I just read an article that shocked me, saddened me, and made me laugh all within three minutes of reading it. Written by Brian Braker, “The Next Great American Consumer,” notes how corporate America is becoming even more aggressive in its attempts to hijack our youths’ minds at earlier ages in an effort to convert the innocent and amass dollars.

Ironically, being in the children’s branding industry, myself, I was a bit torn at first read. Truth be told, like any other industry trying to survive today, coping with a shrinking economy and increased competition spells increased stress combined with new and unusual ways to claim and keep territory….which translates for some into just plain CRAZY! In this case, CRAZY “doubled” as the photographer who took this new mother’s photo is just as crazy for doing so as is Disney for giving the directive, if indeed they did to the extent this photographer took it, which I highly doubt.

Common sense says, you never jump in the face of a mother who just gave birth, whether you are waving the Disney flag or an American one. That’s just bad judgement and certainly not conducive to winning over friends or future consumers. I’d be surprised if Disney even knew this photographer was taking the directions handed to him so far. Like every company, we know they have their good and bad points, but assaulting young mothers in transit, from birthing room to hospital suite, doesn’t seem to be their style if you ask me.

Being a mom raising five kids of my own, what continues to baffle me is how amazed people are that kids are engaged with technology at younger and younger ages and that parents are using it to babysit their kids. Doesn’t anyone food shop anymore? The three most common elements you will see in any infant car seat strapped to a grocery cart is a baby, a set of car keys, and a cell phone. The moment an infant can focus his or her eyes, the phone becomes a central figure in his or her life. And that’s our doing as parents, not theirs or even Disney’s. We choose to do that because it is easier. Just as it was stated by one blogger in Brian’s article, “We can always say NO!” In this, I must agree.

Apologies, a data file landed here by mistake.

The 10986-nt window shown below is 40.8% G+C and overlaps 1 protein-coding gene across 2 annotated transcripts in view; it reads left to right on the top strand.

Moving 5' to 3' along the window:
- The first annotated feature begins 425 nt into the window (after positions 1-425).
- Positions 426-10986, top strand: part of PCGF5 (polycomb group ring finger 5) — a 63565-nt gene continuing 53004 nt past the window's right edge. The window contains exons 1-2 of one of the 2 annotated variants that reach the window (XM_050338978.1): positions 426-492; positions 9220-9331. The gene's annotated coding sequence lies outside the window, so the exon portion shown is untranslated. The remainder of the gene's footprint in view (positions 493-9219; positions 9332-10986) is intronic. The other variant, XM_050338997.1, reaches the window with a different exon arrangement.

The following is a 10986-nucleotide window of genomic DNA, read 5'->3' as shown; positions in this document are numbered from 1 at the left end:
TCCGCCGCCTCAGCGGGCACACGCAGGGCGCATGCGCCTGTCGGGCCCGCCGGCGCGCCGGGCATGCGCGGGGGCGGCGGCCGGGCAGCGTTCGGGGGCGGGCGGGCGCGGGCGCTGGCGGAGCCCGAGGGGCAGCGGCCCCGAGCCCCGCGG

However, I have to say that the young mother leaving the birthing room with her infant in her arms only to meet the lunatic photographer standing in her path during one of the most sensitive moments in a her life had no choice in the matter nor, the strength, I can only assume, to cope with his distressing behavior in a manner more befitting the circumstances. This is where rational individuals tending to the mother at that particular point in time should step in and draw the line in her defense. Even an innocent bystander might consider jumping in and saying something. Heck, put yourself in this mom’s place then think of what you would do.

As I wrote in a prior blog, in a declining economy, what never should be allowed to decline are values and morals. We have to continue to treat each other as “Human Beings” in the worst of times just as we do in the best. While everyone is so concerned about what children are watching on television or to that same end on computers or cell phones, why is it that we remain less concerned about the behavior we display in front of them as in the case of this photographer. He did not seem concerned as to the impact he was having on this mom and baby’s life and yet, in my opinion, his behavior is much more detrimental than what happens to a two year old when he or she is watching Playhouse Disney!

In the case of this poor young mother, I’d tell the hospital administrator what had occurred and let that person handle it. This is not a “branding, technology, corporate America gone wild” issue per say. It’s an ethics one, easily handled by a stern authority also doing his or her job.

Email me your thoughts. I’d love to hear them!

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